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The infection, when their borrow'd gold compos'd
The calf in Oreb; and the rebel king
Doubled that sin in Bethel, and in Dan,
Lik'ning his Maker to the grazed ox,
Jehovah! who, in one night, when he pass'd
From Egypt marching, equall'd with one stroke
Both her first-born and all her bleating gods.1
BELIAL came last, than whom a spirit more lewd
Fell not from heaven, or more gross to love
Vice for itself: to him no temple stood,
Or altar smok'd: yet who more oft than he
Di temples, and at altars, when the priest
Turns atheist, as did Eli's sons who fill'd
With lust and violence the house of God?
In courts and palaces he also reigns,
And in luxurious cities, where the noiso
Of riot ascends above their loftiest tow'rs,
And injury, and outrage: and when night
Darkens the streets, then wander forth the sons
Of Belial, flown with insolence and wine:
Witness the streets of Sodom,4 and that night
In Gibeah, when the hospitable door
505 Expos'd a matron, to avoid worse rape. "


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Isis was the wife of Osiris, and supposed to represent the moon; and Orus, their son. The Egyptians worshipped several animals as types of the divinity. Eu. viii. 698; Omnigenumque Deum monslra et lalrator Anubis." (See Juv. Sat. 15.)

• "Bleating" may be used in general to express the cry of any animal, as "bleating herds," ii. 494; or it may be used as an epithet of contempt, a sheep being a stupid animal; or it may refer to the worship or Jupiter Ammon, under the figure of a ram. 2"Belial." I find but little about this divinity in mythology. From numerous passages of Scripture, where he is called the Devil, it appears he was the idol of unmitigated and unrestrained licentiousness—the god of reckless dissipation—the concentration of Bacchus and Venus. Belial means, without a yoke or restraint. (Sec 1 Sam. ii. 3, 4.) S" Flown," inflated. Virg. Eel. vi. 15 .—" Inflatum hesterno venas ut semper latcho."

See Gen. xix. Judges xix.

"Gibeah," a city of the tribe of Benjamin, on the highest hump of a ridge of hills, was about two leagues north of Jerusalem, and was the birth-place of Saul, the first king of Judea. Milton here refers to the outrage on the Levite's wife (Judges xix.) The story is this:—A Levite of Mount Ephraim, in the land of Benjamin, in this chapter called Jemini, while bringing home bis wife from her father's house at Bethlehem in Judah, was benighted at Gibeah, or Gabaa, and obtained a lodging at the bouse of a countryman of his. The townsmen (who are called sons of Belial) knocked at the door during the night, and obstreperously demanded that the stranger be sent out, “that they may abuse him." The old man implored of them "not to commit this crime against nature on the man i" they would not be satisfied with his words, which the man (the Levite) seeing, brought out his concubine (as he called his wife) to them and abandoned her to their wickedness; and when they had abused her all night, they let her go in the morning. But the woman at the dawning of the day returned to the house where her lord lodged, and there "fell down" dead. The Levite took her to his own home, and then "took a sword and divided the body of bis wife, with her bones, into twelve parts, and sent the pieces into all the borders of Israel. And when every one had seen this, they all cried out, "There was never such a thing done in Israel from the day that our fathers came up out of Egypt until this day; give sentence and decree in common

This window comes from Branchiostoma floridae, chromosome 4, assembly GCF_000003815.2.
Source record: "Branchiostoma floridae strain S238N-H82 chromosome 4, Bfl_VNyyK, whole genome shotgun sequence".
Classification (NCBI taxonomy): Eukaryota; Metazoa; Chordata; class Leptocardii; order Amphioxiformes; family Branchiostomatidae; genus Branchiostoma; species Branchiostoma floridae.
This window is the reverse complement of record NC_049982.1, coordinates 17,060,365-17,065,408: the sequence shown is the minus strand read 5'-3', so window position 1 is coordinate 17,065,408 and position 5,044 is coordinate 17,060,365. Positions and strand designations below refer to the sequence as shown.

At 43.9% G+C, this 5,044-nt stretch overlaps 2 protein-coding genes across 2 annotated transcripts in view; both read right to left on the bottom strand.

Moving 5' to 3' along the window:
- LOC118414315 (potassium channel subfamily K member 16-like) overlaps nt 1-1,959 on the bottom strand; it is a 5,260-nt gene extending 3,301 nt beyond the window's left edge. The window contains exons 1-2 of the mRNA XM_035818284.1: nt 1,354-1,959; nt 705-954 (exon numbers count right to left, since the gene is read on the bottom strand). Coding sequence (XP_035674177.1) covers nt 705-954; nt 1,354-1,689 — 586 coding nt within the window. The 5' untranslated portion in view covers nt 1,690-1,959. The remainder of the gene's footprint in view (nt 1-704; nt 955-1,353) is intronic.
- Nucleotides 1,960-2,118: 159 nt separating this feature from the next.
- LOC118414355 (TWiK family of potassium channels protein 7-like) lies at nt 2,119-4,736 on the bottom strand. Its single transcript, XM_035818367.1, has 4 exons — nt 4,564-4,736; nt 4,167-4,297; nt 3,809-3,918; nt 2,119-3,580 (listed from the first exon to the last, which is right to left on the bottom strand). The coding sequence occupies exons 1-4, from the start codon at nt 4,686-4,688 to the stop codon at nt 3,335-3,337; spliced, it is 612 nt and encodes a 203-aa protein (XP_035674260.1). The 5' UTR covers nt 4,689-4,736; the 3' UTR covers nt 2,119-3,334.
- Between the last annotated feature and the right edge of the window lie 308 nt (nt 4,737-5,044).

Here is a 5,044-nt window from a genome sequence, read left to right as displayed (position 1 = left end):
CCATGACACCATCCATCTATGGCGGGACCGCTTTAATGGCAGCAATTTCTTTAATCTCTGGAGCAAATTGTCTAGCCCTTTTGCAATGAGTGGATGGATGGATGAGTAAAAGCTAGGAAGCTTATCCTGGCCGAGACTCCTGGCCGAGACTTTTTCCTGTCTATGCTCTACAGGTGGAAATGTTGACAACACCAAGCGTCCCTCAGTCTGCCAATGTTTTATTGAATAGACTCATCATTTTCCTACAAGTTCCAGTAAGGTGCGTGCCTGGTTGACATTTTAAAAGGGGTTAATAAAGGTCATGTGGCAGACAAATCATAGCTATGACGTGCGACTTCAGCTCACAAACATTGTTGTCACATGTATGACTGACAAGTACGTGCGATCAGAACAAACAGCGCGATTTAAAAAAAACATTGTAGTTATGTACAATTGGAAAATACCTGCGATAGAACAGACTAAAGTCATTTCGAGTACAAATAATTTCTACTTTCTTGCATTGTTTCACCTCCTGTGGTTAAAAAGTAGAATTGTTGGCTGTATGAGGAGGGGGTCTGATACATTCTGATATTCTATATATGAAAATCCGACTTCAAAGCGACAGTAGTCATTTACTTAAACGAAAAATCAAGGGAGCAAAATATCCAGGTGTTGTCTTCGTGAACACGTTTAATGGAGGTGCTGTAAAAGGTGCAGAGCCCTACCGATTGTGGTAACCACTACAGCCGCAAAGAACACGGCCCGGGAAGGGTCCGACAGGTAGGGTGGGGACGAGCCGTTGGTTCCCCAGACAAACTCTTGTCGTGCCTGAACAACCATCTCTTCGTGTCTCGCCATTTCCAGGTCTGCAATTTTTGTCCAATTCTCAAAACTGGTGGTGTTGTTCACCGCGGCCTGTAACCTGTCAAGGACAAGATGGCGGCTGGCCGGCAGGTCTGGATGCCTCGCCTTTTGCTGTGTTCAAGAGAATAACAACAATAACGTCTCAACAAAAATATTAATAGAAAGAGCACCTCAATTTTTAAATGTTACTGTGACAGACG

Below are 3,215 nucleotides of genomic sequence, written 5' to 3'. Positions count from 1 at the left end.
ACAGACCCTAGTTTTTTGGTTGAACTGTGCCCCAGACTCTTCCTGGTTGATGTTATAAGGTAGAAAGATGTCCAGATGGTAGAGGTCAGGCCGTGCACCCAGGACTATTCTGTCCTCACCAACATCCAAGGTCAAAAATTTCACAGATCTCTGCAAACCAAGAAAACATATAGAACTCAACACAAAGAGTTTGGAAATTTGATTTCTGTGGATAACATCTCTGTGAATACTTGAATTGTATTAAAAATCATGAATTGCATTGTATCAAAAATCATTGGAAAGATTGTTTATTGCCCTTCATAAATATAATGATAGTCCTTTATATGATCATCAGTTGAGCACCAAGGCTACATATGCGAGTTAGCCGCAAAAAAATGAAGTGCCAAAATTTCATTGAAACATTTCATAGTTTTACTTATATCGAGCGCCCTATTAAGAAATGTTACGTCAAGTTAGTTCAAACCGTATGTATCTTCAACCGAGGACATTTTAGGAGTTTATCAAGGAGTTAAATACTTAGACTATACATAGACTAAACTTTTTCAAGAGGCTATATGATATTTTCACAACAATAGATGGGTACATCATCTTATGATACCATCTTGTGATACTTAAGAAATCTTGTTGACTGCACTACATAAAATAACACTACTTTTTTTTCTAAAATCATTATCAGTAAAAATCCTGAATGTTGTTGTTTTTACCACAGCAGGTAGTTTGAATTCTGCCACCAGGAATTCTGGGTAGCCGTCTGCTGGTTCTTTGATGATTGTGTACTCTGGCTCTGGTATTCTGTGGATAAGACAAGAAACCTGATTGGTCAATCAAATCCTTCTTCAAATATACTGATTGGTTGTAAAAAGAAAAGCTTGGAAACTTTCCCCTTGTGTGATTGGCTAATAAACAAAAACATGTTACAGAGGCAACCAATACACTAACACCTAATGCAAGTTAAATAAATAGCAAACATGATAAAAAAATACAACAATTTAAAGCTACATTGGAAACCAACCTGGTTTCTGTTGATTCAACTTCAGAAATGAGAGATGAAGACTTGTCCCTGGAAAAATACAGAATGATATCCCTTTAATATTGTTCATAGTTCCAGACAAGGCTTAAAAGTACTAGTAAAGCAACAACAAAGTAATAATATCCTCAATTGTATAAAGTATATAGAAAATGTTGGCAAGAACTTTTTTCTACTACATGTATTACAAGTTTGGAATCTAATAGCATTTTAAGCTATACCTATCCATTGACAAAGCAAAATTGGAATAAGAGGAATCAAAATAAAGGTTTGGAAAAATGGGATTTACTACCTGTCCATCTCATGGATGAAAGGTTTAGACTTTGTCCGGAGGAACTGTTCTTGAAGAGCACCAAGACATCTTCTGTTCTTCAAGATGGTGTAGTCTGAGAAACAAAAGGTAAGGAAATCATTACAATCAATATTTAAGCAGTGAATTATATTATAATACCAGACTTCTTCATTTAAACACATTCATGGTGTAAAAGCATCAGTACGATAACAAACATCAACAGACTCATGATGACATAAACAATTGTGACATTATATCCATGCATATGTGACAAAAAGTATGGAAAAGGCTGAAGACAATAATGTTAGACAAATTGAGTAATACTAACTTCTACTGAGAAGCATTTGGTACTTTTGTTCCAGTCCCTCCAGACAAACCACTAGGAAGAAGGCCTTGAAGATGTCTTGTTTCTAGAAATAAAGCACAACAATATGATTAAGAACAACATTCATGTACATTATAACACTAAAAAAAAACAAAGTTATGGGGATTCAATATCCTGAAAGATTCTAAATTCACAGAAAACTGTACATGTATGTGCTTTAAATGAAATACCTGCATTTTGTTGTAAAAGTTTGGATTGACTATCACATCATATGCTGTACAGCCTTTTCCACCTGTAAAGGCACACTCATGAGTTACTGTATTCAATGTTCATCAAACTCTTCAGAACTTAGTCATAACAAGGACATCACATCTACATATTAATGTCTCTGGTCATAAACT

These were the prime, in order and in might:
The rest were long to tell, though far renown'd,
Th' Ionian gods, of Javan's issue; 1 held
Gods, yet confess'd later than heaven and earth,
Their boasted parents: Titan, heaven's first-born,
With his enormous brood, and birthright seiz'd
By younger Saturn; he from mightier Jove,
His own and Rhea's son, like measure found;
So Jove usurping reign'd: these first in Crete
And Ida known; thence on the snowy top